Alan Stivell (FRA) is a multi-instrumentalist and composer from Brittany, France. He has had a very long career that started in the late 1960’s and continues to this day. Stivell’s main instrument is the Celtic harp for which he is known, even he is fluent in various instruments as well, pipes included.
When he brought the harp into the hippie era folk music scene and combined it with not only wit other acoustic but also electric instruments, he more or less resurrected the harp from oblivion. His third album, The Renaissance of the Celtic Harp, from 1971, is a groundbreaking work that found a new context for the ancient instrument and helped revive interest in the Celtic past and culture in the younger generation. It can be argued, although not conclusively, that without Stivell’s pioneering work, the current Celtic folk scene simply would not exist, at least not in such diverse and inventive forms. That Stivell uses the Breton language in his songs was also a significant signal to other old languages in the historically Celtic regions of Europe.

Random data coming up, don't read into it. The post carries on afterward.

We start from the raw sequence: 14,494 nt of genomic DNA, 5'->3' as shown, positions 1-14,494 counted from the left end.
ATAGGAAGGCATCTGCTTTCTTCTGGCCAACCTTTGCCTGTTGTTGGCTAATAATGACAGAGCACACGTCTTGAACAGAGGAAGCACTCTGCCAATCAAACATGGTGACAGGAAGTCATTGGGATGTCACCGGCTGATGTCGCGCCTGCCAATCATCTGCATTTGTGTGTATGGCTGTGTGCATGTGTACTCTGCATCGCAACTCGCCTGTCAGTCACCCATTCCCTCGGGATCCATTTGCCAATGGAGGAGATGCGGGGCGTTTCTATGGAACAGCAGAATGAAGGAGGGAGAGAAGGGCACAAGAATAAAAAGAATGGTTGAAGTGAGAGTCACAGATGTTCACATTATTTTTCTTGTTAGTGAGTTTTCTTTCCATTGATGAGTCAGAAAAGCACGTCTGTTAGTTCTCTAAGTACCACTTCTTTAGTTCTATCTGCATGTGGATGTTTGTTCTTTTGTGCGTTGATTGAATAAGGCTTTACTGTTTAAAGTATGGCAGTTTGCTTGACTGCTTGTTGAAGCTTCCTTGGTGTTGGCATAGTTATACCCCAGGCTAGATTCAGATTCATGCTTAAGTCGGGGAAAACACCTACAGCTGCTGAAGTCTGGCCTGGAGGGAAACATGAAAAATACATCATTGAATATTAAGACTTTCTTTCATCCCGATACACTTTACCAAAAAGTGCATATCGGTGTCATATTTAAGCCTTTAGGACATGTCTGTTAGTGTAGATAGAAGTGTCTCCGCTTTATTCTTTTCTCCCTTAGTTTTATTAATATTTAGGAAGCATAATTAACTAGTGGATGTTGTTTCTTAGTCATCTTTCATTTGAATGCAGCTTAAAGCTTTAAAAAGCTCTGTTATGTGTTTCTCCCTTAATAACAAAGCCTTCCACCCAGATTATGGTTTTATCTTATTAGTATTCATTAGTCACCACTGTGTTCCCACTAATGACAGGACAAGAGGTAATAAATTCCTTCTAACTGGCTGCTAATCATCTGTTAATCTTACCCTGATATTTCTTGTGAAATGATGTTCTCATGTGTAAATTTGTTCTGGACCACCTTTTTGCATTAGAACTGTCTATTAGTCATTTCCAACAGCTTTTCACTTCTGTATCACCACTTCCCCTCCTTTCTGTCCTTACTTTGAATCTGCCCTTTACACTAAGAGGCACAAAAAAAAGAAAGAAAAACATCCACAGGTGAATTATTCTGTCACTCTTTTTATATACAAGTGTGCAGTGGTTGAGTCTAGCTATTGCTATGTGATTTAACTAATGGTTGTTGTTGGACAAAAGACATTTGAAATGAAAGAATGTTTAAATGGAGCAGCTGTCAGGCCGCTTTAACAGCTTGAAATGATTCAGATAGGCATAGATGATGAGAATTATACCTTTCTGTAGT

Stivell’s recorded career is far from streamlined. By the 1975 Dublin live album, he employed a rock band backing him (the album begins with very Deep Purple-like Hammond and bass tones) and by the early 1980’s he was doing synths much the way Mike Oldfield, an obvious kindred spirit, had done. Even as he continued to take up themes from Celtic and Breton myths (Arthut, Brian Boru etc), his music evolved into what soon became known as world music.
Alan Stivell on the Web: